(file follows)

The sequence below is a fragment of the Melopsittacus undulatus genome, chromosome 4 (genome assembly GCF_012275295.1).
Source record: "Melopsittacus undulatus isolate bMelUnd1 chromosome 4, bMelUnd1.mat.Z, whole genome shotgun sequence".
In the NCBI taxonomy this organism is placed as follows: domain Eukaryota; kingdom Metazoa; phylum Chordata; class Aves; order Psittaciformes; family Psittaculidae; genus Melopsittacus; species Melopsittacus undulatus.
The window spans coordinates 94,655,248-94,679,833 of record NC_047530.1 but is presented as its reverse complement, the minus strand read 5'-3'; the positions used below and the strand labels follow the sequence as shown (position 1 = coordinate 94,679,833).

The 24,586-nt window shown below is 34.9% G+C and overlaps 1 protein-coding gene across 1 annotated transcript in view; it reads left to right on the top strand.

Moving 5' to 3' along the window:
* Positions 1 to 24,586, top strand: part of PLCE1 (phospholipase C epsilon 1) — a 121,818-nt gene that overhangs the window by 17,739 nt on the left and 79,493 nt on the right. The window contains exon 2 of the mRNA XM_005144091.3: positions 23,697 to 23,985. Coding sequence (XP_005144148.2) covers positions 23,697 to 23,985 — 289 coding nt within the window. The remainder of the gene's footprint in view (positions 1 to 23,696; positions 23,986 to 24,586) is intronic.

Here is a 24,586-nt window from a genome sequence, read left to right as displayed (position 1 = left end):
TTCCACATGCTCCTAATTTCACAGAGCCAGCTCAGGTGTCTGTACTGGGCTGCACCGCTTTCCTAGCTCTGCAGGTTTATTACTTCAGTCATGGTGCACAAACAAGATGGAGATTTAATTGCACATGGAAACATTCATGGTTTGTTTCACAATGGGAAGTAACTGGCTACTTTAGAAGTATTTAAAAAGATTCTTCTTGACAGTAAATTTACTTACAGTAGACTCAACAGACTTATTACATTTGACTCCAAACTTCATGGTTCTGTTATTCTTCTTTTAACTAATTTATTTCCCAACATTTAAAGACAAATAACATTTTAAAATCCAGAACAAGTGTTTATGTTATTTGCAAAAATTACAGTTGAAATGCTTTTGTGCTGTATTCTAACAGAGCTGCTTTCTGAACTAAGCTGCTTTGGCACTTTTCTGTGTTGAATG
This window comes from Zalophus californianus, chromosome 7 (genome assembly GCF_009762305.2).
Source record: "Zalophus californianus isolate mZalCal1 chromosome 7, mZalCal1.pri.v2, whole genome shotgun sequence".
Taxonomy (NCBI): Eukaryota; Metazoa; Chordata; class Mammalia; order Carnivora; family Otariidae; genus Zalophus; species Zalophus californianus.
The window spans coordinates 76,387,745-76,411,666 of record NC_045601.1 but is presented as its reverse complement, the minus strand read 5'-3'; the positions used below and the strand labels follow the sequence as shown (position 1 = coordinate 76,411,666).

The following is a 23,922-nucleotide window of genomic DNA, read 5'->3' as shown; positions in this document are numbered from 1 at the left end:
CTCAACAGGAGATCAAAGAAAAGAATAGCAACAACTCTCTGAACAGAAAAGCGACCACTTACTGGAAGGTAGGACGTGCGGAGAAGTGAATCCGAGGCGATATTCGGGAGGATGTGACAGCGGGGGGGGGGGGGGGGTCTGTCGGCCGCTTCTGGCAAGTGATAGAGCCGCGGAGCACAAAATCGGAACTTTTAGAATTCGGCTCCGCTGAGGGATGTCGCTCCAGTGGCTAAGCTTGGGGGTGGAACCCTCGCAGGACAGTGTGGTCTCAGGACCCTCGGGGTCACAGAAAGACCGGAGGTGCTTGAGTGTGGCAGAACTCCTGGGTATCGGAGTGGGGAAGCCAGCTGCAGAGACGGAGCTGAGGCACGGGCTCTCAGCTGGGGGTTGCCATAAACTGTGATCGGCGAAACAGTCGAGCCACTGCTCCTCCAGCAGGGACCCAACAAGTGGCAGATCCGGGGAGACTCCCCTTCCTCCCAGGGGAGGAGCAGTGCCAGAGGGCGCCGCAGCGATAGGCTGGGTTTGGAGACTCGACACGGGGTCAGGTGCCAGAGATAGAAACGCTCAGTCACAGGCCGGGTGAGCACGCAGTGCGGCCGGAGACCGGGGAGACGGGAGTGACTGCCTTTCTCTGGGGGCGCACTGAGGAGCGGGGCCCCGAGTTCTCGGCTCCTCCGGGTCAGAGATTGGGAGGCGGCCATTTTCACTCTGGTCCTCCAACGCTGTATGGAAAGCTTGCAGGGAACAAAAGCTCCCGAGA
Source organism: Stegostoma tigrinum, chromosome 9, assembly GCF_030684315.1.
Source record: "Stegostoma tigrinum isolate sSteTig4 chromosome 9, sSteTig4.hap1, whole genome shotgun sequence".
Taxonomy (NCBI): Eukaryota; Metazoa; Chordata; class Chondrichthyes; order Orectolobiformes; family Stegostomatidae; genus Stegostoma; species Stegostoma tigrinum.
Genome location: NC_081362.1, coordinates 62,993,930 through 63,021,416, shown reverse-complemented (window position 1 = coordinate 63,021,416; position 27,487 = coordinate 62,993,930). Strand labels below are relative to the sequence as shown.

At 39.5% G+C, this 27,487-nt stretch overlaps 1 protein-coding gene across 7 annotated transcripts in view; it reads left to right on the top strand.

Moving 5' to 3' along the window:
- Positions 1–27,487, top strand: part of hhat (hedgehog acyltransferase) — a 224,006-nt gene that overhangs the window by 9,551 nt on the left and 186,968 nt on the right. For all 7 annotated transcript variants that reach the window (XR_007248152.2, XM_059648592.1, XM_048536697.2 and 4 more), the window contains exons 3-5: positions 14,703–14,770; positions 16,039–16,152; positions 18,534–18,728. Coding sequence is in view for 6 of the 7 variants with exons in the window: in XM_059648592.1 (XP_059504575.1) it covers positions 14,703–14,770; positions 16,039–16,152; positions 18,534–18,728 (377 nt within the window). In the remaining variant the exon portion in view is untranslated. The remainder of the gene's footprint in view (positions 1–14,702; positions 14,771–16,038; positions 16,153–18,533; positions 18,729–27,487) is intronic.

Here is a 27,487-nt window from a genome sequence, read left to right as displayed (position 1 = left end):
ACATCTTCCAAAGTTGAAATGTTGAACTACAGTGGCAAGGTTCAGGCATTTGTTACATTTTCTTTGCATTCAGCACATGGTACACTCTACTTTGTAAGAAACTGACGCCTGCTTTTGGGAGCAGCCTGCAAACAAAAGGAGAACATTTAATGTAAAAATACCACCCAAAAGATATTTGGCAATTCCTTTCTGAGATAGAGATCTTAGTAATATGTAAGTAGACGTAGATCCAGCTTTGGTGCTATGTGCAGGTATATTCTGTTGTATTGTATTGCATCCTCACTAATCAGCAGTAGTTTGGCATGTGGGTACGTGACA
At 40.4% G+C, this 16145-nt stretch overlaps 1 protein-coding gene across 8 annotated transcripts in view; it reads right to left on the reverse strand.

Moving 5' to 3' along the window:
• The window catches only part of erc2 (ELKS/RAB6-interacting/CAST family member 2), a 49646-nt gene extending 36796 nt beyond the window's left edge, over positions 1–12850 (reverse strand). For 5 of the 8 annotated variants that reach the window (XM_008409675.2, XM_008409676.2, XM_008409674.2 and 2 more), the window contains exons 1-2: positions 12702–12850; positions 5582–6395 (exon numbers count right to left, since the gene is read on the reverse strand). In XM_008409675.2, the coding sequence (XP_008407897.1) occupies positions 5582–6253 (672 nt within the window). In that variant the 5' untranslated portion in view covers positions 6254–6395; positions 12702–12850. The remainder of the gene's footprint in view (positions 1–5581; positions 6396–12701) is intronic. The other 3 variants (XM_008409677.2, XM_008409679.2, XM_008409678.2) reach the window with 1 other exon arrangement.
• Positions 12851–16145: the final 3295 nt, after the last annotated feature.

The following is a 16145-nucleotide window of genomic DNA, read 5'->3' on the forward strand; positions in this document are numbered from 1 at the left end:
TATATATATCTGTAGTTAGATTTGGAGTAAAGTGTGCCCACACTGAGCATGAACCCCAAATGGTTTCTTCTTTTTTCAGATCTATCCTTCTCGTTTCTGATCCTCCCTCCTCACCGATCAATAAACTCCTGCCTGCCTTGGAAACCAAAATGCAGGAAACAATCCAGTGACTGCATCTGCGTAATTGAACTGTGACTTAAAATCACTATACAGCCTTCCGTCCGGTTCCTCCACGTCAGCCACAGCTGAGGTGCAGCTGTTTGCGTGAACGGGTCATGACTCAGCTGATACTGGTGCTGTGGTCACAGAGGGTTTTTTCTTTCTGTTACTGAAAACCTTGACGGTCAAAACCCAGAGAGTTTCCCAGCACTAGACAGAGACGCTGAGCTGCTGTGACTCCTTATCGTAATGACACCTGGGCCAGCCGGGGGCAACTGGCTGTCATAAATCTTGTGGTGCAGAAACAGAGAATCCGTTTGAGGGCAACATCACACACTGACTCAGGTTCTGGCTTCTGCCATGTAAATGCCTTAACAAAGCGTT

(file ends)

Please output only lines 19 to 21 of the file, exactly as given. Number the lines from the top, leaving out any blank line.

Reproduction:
Genome location: NC_081362.1, coordinates 62,993,930 through 63,021,416, shown reverse-complemented (window position 1 = coordinate 63,021,416; position 27,487 = coordinate 62,993,930). Strand labels below are relative to the sequence as shown.

At 39.5% G+C, this 27,487-nt stretch overlaps 1 protein-coding gene across 7 annotated transcripts in view; it reads left to right on the top strand.

Moving 5' to 3' along the window: